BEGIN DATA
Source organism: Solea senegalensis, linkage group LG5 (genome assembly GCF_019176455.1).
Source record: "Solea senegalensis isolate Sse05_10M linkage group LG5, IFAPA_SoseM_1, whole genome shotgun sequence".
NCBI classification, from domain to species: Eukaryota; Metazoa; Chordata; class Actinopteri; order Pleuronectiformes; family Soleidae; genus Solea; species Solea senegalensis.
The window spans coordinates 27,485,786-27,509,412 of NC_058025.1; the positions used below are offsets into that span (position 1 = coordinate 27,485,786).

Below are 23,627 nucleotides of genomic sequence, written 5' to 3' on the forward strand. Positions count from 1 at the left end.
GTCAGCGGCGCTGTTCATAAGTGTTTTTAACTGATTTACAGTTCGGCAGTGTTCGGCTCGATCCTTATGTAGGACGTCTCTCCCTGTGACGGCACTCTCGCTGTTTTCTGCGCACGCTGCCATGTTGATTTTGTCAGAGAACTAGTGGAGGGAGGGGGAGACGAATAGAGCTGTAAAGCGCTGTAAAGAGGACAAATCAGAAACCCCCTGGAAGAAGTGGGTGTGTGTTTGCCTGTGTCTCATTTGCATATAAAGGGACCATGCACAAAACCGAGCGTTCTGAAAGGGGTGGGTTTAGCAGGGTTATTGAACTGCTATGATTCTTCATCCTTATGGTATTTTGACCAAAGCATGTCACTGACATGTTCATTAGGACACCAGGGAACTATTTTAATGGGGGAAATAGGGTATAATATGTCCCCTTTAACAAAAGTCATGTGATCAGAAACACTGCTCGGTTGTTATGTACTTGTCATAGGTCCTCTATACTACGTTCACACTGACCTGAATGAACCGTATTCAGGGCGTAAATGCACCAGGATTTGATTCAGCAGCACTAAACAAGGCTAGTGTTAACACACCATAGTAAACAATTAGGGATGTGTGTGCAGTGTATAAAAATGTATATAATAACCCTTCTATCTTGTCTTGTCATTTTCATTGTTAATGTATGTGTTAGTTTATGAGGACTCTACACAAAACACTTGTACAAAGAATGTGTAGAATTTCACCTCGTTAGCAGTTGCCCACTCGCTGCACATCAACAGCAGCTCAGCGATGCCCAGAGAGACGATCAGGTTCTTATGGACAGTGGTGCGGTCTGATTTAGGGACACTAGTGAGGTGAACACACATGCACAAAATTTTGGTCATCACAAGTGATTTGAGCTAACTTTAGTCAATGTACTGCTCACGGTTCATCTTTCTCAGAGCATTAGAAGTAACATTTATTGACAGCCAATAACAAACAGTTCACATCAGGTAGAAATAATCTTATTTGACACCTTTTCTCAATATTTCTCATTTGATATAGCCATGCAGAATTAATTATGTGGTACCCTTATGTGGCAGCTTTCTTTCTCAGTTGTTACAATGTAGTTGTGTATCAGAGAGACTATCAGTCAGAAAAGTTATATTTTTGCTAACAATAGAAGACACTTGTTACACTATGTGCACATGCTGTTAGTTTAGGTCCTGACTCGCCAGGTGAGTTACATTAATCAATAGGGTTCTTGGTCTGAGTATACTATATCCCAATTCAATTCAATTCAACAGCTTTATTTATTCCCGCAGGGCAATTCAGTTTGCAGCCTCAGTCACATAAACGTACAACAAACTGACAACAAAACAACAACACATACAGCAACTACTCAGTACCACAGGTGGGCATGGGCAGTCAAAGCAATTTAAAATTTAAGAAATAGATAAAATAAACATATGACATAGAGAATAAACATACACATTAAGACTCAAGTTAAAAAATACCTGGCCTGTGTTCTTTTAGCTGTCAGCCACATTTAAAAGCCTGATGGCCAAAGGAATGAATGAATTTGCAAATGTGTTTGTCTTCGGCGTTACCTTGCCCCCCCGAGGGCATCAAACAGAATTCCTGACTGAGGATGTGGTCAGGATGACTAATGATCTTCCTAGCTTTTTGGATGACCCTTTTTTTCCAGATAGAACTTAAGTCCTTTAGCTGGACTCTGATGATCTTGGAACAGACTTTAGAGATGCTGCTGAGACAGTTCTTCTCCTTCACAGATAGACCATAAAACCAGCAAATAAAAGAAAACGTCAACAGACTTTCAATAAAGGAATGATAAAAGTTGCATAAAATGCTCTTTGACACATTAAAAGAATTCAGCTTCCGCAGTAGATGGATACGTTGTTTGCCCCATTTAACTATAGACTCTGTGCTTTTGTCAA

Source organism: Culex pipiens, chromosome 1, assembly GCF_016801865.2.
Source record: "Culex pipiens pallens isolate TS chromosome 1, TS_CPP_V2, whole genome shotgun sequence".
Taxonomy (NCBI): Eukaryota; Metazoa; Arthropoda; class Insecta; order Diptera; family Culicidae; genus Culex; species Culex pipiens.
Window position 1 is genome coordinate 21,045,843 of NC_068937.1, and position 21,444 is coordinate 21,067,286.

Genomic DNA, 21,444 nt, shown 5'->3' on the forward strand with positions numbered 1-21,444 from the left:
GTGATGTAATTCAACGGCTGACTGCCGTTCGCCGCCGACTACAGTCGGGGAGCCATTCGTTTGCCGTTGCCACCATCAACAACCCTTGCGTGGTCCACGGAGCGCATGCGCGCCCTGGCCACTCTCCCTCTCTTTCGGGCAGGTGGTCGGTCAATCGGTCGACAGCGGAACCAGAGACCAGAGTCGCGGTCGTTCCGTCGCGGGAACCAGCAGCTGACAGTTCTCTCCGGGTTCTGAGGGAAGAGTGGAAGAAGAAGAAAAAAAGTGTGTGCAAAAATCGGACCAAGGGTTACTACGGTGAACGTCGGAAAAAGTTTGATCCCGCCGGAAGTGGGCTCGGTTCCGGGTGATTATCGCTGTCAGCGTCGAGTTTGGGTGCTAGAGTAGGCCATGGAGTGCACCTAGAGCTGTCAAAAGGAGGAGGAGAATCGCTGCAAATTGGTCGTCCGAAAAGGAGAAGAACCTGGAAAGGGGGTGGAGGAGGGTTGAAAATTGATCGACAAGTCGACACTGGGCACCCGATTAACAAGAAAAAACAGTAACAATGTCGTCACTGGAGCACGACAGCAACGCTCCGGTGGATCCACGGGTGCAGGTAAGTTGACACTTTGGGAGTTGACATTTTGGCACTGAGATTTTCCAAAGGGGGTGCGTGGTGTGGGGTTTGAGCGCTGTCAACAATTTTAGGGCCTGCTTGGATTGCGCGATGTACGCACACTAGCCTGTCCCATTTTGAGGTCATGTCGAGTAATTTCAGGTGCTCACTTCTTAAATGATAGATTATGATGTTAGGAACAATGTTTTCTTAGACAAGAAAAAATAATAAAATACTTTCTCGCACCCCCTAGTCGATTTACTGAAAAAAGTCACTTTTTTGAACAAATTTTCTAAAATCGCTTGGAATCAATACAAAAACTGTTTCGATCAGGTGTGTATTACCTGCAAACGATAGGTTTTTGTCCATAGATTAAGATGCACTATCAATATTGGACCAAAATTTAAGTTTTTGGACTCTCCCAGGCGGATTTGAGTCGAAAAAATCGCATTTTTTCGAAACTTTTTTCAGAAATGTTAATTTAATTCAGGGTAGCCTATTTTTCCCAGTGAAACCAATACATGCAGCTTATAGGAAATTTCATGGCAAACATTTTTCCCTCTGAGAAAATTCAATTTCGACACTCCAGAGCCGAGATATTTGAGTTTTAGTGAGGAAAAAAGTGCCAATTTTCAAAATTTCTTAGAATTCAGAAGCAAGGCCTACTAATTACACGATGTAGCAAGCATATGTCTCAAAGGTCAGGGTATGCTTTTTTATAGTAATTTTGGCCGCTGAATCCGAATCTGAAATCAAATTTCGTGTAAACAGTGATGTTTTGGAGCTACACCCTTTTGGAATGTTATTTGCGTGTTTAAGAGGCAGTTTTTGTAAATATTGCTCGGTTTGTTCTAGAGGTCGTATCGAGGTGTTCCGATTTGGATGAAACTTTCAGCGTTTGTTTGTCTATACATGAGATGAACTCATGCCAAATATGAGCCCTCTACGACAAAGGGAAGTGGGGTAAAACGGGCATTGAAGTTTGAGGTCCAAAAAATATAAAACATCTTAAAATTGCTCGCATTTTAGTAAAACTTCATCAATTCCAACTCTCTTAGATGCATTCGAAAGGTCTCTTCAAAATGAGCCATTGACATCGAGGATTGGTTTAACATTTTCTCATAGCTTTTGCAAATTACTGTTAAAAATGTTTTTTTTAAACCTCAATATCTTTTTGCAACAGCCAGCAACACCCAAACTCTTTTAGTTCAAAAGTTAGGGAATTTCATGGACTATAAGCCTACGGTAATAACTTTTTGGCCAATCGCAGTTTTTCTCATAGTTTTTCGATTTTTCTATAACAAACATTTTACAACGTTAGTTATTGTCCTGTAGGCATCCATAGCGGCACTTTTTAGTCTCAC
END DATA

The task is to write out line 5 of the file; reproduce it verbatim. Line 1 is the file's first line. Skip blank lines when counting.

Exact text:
Below are 23,627 nucleotides of genomic sequence, written 5' to 3' on the forward strand. Positions count from 1 at the left end.